The Carnivore Diet

  • 15 months ago
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The Carnivore Diet

The Carnivore Diet

Vegetarians look away now! We are discussing the carnivore diet.

Unless you’ve been living under a rock for the past couple of years, you’ll have heard about the carnivore diet.

The carnivore diet is the latest extreme diet to have taken the internet by storm. It’s a controversial diet for obvious reasons, but it is not without it’s high profile exponents or a variety of health claims.

What Is The Carnivore Diet?

The carnivore diet is an extreme zero carbohydrate diet that includes only animal protein such as beef, port, chicken, turkey and fish along with some limited amounts of animal products such as butter and eggs.

Additionally, rendered fats like lard are encouraged, as are organ meats and rich soups, or broths made from bones and marrow.

Unlike low carbohydrate diets like paleo or the ketogenic diet, the carnivore diet does not allow for any carbohydrates at all.

There is no formal definition for the carnivore diet, and so interpretations will vary somewhat.

However, one thing is agreed, and that is all plant products are to be avoided.

This includes drinks such as tea and even herbs and spices used for flavoring such as basil, oregano or cumin.

What Do Followers Claim For The Diet?

Followers of the carnivore diet make many claims for its benefits.

Weight loss is the main advantage that is touted for the diet, and it does seem from reports online that this weight loss can be significant, especially in the early stages.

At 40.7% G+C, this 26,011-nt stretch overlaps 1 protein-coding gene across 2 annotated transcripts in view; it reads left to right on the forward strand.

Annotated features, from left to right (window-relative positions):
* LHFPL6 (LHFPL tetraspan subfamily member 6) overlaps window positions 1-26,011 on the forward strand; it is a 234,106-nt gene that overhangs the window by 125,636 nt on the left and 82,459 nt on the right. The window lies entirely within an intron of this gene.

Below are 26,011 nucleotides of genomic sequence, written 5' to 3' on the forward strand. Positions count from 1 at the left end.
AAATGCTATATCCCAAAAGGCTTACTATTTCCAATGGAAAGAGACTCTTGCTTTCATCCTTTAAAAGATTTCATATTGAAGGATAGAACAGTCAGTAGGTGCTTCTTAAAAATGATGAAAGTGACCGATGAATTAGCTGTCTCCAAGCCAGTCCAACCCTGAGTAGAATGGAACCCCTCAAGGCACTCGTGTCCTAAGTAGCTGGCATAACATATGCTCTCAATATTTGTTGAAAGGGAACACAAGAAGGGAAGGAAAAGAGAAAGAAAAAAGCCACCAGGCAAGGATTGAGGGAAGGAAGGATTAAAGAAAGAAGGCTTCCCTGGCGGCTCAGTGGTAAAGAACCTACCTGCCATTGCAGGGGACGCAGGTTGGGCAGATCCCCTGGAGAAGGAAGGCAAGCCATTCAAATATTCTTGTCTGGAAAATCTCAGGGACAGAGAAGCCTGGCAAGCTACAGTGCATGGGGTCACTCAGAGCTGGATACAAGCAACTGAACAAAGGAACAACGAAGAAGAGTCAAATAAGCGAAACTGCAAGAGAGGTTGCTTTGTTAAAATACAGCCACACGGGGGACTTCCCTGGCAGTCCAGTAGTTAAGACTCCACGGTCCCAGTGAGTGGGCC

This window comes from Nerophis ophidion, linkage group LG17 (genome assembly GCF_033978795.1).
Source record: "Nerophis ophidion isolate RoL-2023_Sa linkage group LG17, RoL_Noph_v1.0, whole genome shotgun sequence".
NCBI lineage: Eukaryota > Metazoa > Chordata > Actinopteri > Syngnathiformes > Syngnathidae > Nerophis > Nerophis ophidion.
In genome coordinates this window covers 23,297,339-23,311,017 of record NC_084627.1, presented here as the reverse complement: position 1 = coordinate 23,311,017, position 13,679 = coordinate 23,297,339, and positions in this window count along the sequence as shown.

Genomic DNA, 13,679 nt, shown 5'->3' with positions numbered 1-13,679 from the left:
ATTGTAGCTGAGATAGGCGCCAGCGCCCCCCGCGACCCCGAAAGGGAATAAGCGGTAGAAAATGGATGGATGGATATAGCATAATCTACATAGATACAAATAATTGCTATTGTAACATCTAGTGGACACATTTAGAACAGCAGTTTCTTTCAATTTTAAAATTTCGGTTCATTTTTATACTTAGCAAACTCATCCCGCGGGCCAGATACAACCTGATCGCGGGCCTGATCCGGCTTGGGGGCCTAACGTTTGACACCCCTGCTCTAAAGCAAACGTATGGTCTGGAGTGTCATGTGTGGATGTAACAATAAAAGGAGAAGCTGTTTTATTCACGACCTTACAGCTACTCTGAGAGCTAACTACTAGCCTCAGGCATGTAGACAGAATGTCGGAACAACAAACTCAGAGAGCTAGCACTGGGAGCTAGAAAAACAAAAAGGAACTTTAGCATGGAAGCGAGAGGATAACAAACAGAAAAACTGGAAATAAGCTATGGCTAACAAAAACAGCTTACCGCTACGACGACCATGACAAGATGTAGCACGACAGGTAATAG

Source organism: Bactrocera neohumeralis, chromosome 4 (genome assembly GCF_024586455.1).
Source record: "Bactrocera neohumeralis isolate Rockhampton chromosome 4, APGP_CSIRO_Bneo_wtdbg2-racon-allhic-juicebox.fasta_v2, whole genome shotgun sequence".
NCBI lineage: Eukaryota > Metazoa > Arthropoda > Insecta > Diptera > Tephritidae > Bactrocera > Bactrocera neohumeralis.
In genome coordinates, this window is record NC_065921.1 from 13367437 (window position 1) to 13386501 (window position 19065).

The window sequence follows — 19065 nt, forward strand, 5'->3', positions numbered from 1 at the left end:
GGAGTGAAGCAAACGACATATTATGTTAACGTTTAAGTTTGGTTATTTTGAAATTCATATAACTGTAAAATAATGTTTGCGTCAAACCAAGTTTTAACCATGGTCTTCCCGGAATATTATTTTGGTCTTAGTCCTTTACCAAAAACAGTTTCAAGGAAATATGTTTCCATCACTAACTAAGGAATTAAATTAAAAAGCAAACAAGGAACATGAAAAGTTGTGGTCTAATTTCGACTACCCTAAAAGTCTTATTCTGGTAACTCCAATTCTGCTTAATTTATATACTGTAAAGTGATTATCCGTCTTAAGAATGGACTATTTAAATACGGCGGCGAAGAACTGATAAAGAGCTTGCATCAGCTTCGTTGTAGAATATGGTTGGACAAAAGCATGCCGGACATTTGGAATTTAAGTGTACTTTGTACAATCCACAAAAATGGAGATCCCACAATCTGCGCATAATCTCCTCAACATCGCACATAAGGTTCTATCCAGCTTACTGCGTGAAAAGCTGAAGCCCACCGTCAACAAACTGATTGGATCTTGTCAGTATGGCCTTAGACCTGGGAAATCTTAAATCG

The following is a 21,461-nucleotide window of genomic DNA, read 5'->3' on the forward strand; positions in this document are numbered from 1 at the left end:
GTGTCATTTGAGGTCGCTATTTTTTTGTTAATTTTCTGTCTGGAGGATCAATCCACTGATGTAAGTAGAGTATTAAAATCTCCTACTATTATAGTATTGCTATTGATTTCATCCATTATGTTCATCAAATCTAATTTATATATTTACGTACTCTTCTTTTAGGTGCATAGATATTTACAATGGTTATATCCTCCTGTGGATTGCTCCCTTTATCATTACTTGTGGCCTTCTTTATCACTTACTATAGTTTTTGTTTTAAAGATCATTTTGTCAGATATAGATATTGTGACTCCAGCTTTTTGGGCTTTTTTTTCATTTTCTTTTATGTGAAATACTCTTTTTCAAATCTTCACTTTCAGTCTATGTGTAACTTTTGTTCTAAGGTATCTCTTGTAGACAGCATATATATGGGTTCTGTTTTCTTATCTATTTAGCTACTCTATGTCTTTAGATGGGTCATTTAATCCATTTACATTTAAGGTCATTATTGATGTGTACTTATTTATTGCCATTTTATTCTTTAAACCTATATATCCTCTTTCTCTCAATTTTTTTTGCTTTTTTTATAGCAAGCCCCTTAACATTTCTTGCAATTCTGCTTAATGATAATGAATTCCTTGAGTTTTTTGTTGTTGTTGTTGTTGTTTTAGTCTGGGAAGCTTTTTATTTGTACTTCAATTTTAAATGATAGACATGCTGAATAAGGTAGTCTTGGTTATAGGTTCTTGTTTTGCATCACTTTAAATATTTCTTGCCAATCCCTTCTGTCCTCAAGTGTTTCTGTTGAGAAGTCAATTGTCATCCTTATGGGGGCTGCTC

The main reason for this is because extreme carbohydrate restriction will force the body to make up its energy requirements by using stored body fat.

Other claims are quite surprising.

Mikhaila Peterson, the daughter of high profile psychologist and best selling author Jordan Peterson, claims the diet has cured her of a variety of diseases, including rheumatoid arthritis and depression.

Peterson is not alone in making such claims and the healing power of meat has led many to describe the diet as life changing.

The basis for these claims is that a diet devoid of plant products is one that is anti-inflammatory, and more in keeping with our ancestral dietary retirements.

Once these inflammatory foods are eliminated, the gut can begin to heal itself, proponents say.

The problems associated with modern diets have now reached mainstream acceptance – we are all aware of the problems introduced by sugar and excess carbohydrate intake. Even gluten has come under scrutiny for its inflammatory role in the gut in those who do not display gluten intolerance.

However, what is new is a belief that plants matter itself is inflammatory. Believers point to levels of ‘phytates’ which are chemicals found in legumes, bran, nuts and seeds, as well as a wide variety of greens. Phytates in high levels can act as an irritant and even lead to some mineral deficiencies.

Possible Concerns

Like any extreme diet, the carnivore diet is not without its concerns.

Principle among these is cholesterol. Cholesterol is the transport mechanism by which fats are moved through the bloodstream.

The carnivore diet increases the amount of dietary cholesterol and there are obvious concerns for heart health that cannot go unchallenged.

In addition, there are concerns that such a restrictive diet could lead to vitamin deficiencies and even serious harm.

Carnivore diet followers say that these concerns are overstated. Alternative theories to cholesterol are already reaching mainstream exposure, and there are claims that vitamin and mineral requirements change greatly when the diet is restricted to meat alone.

Inuit Diet

The carnivore diet may not be a new fad. Native Inuit people have lived on a diet restricted to almost 100% meat for generations and their health and well-being both before and after exposure to western diets is well documented.

But like any diet, you should consult with your doctor before making such a drastic lifestyle change.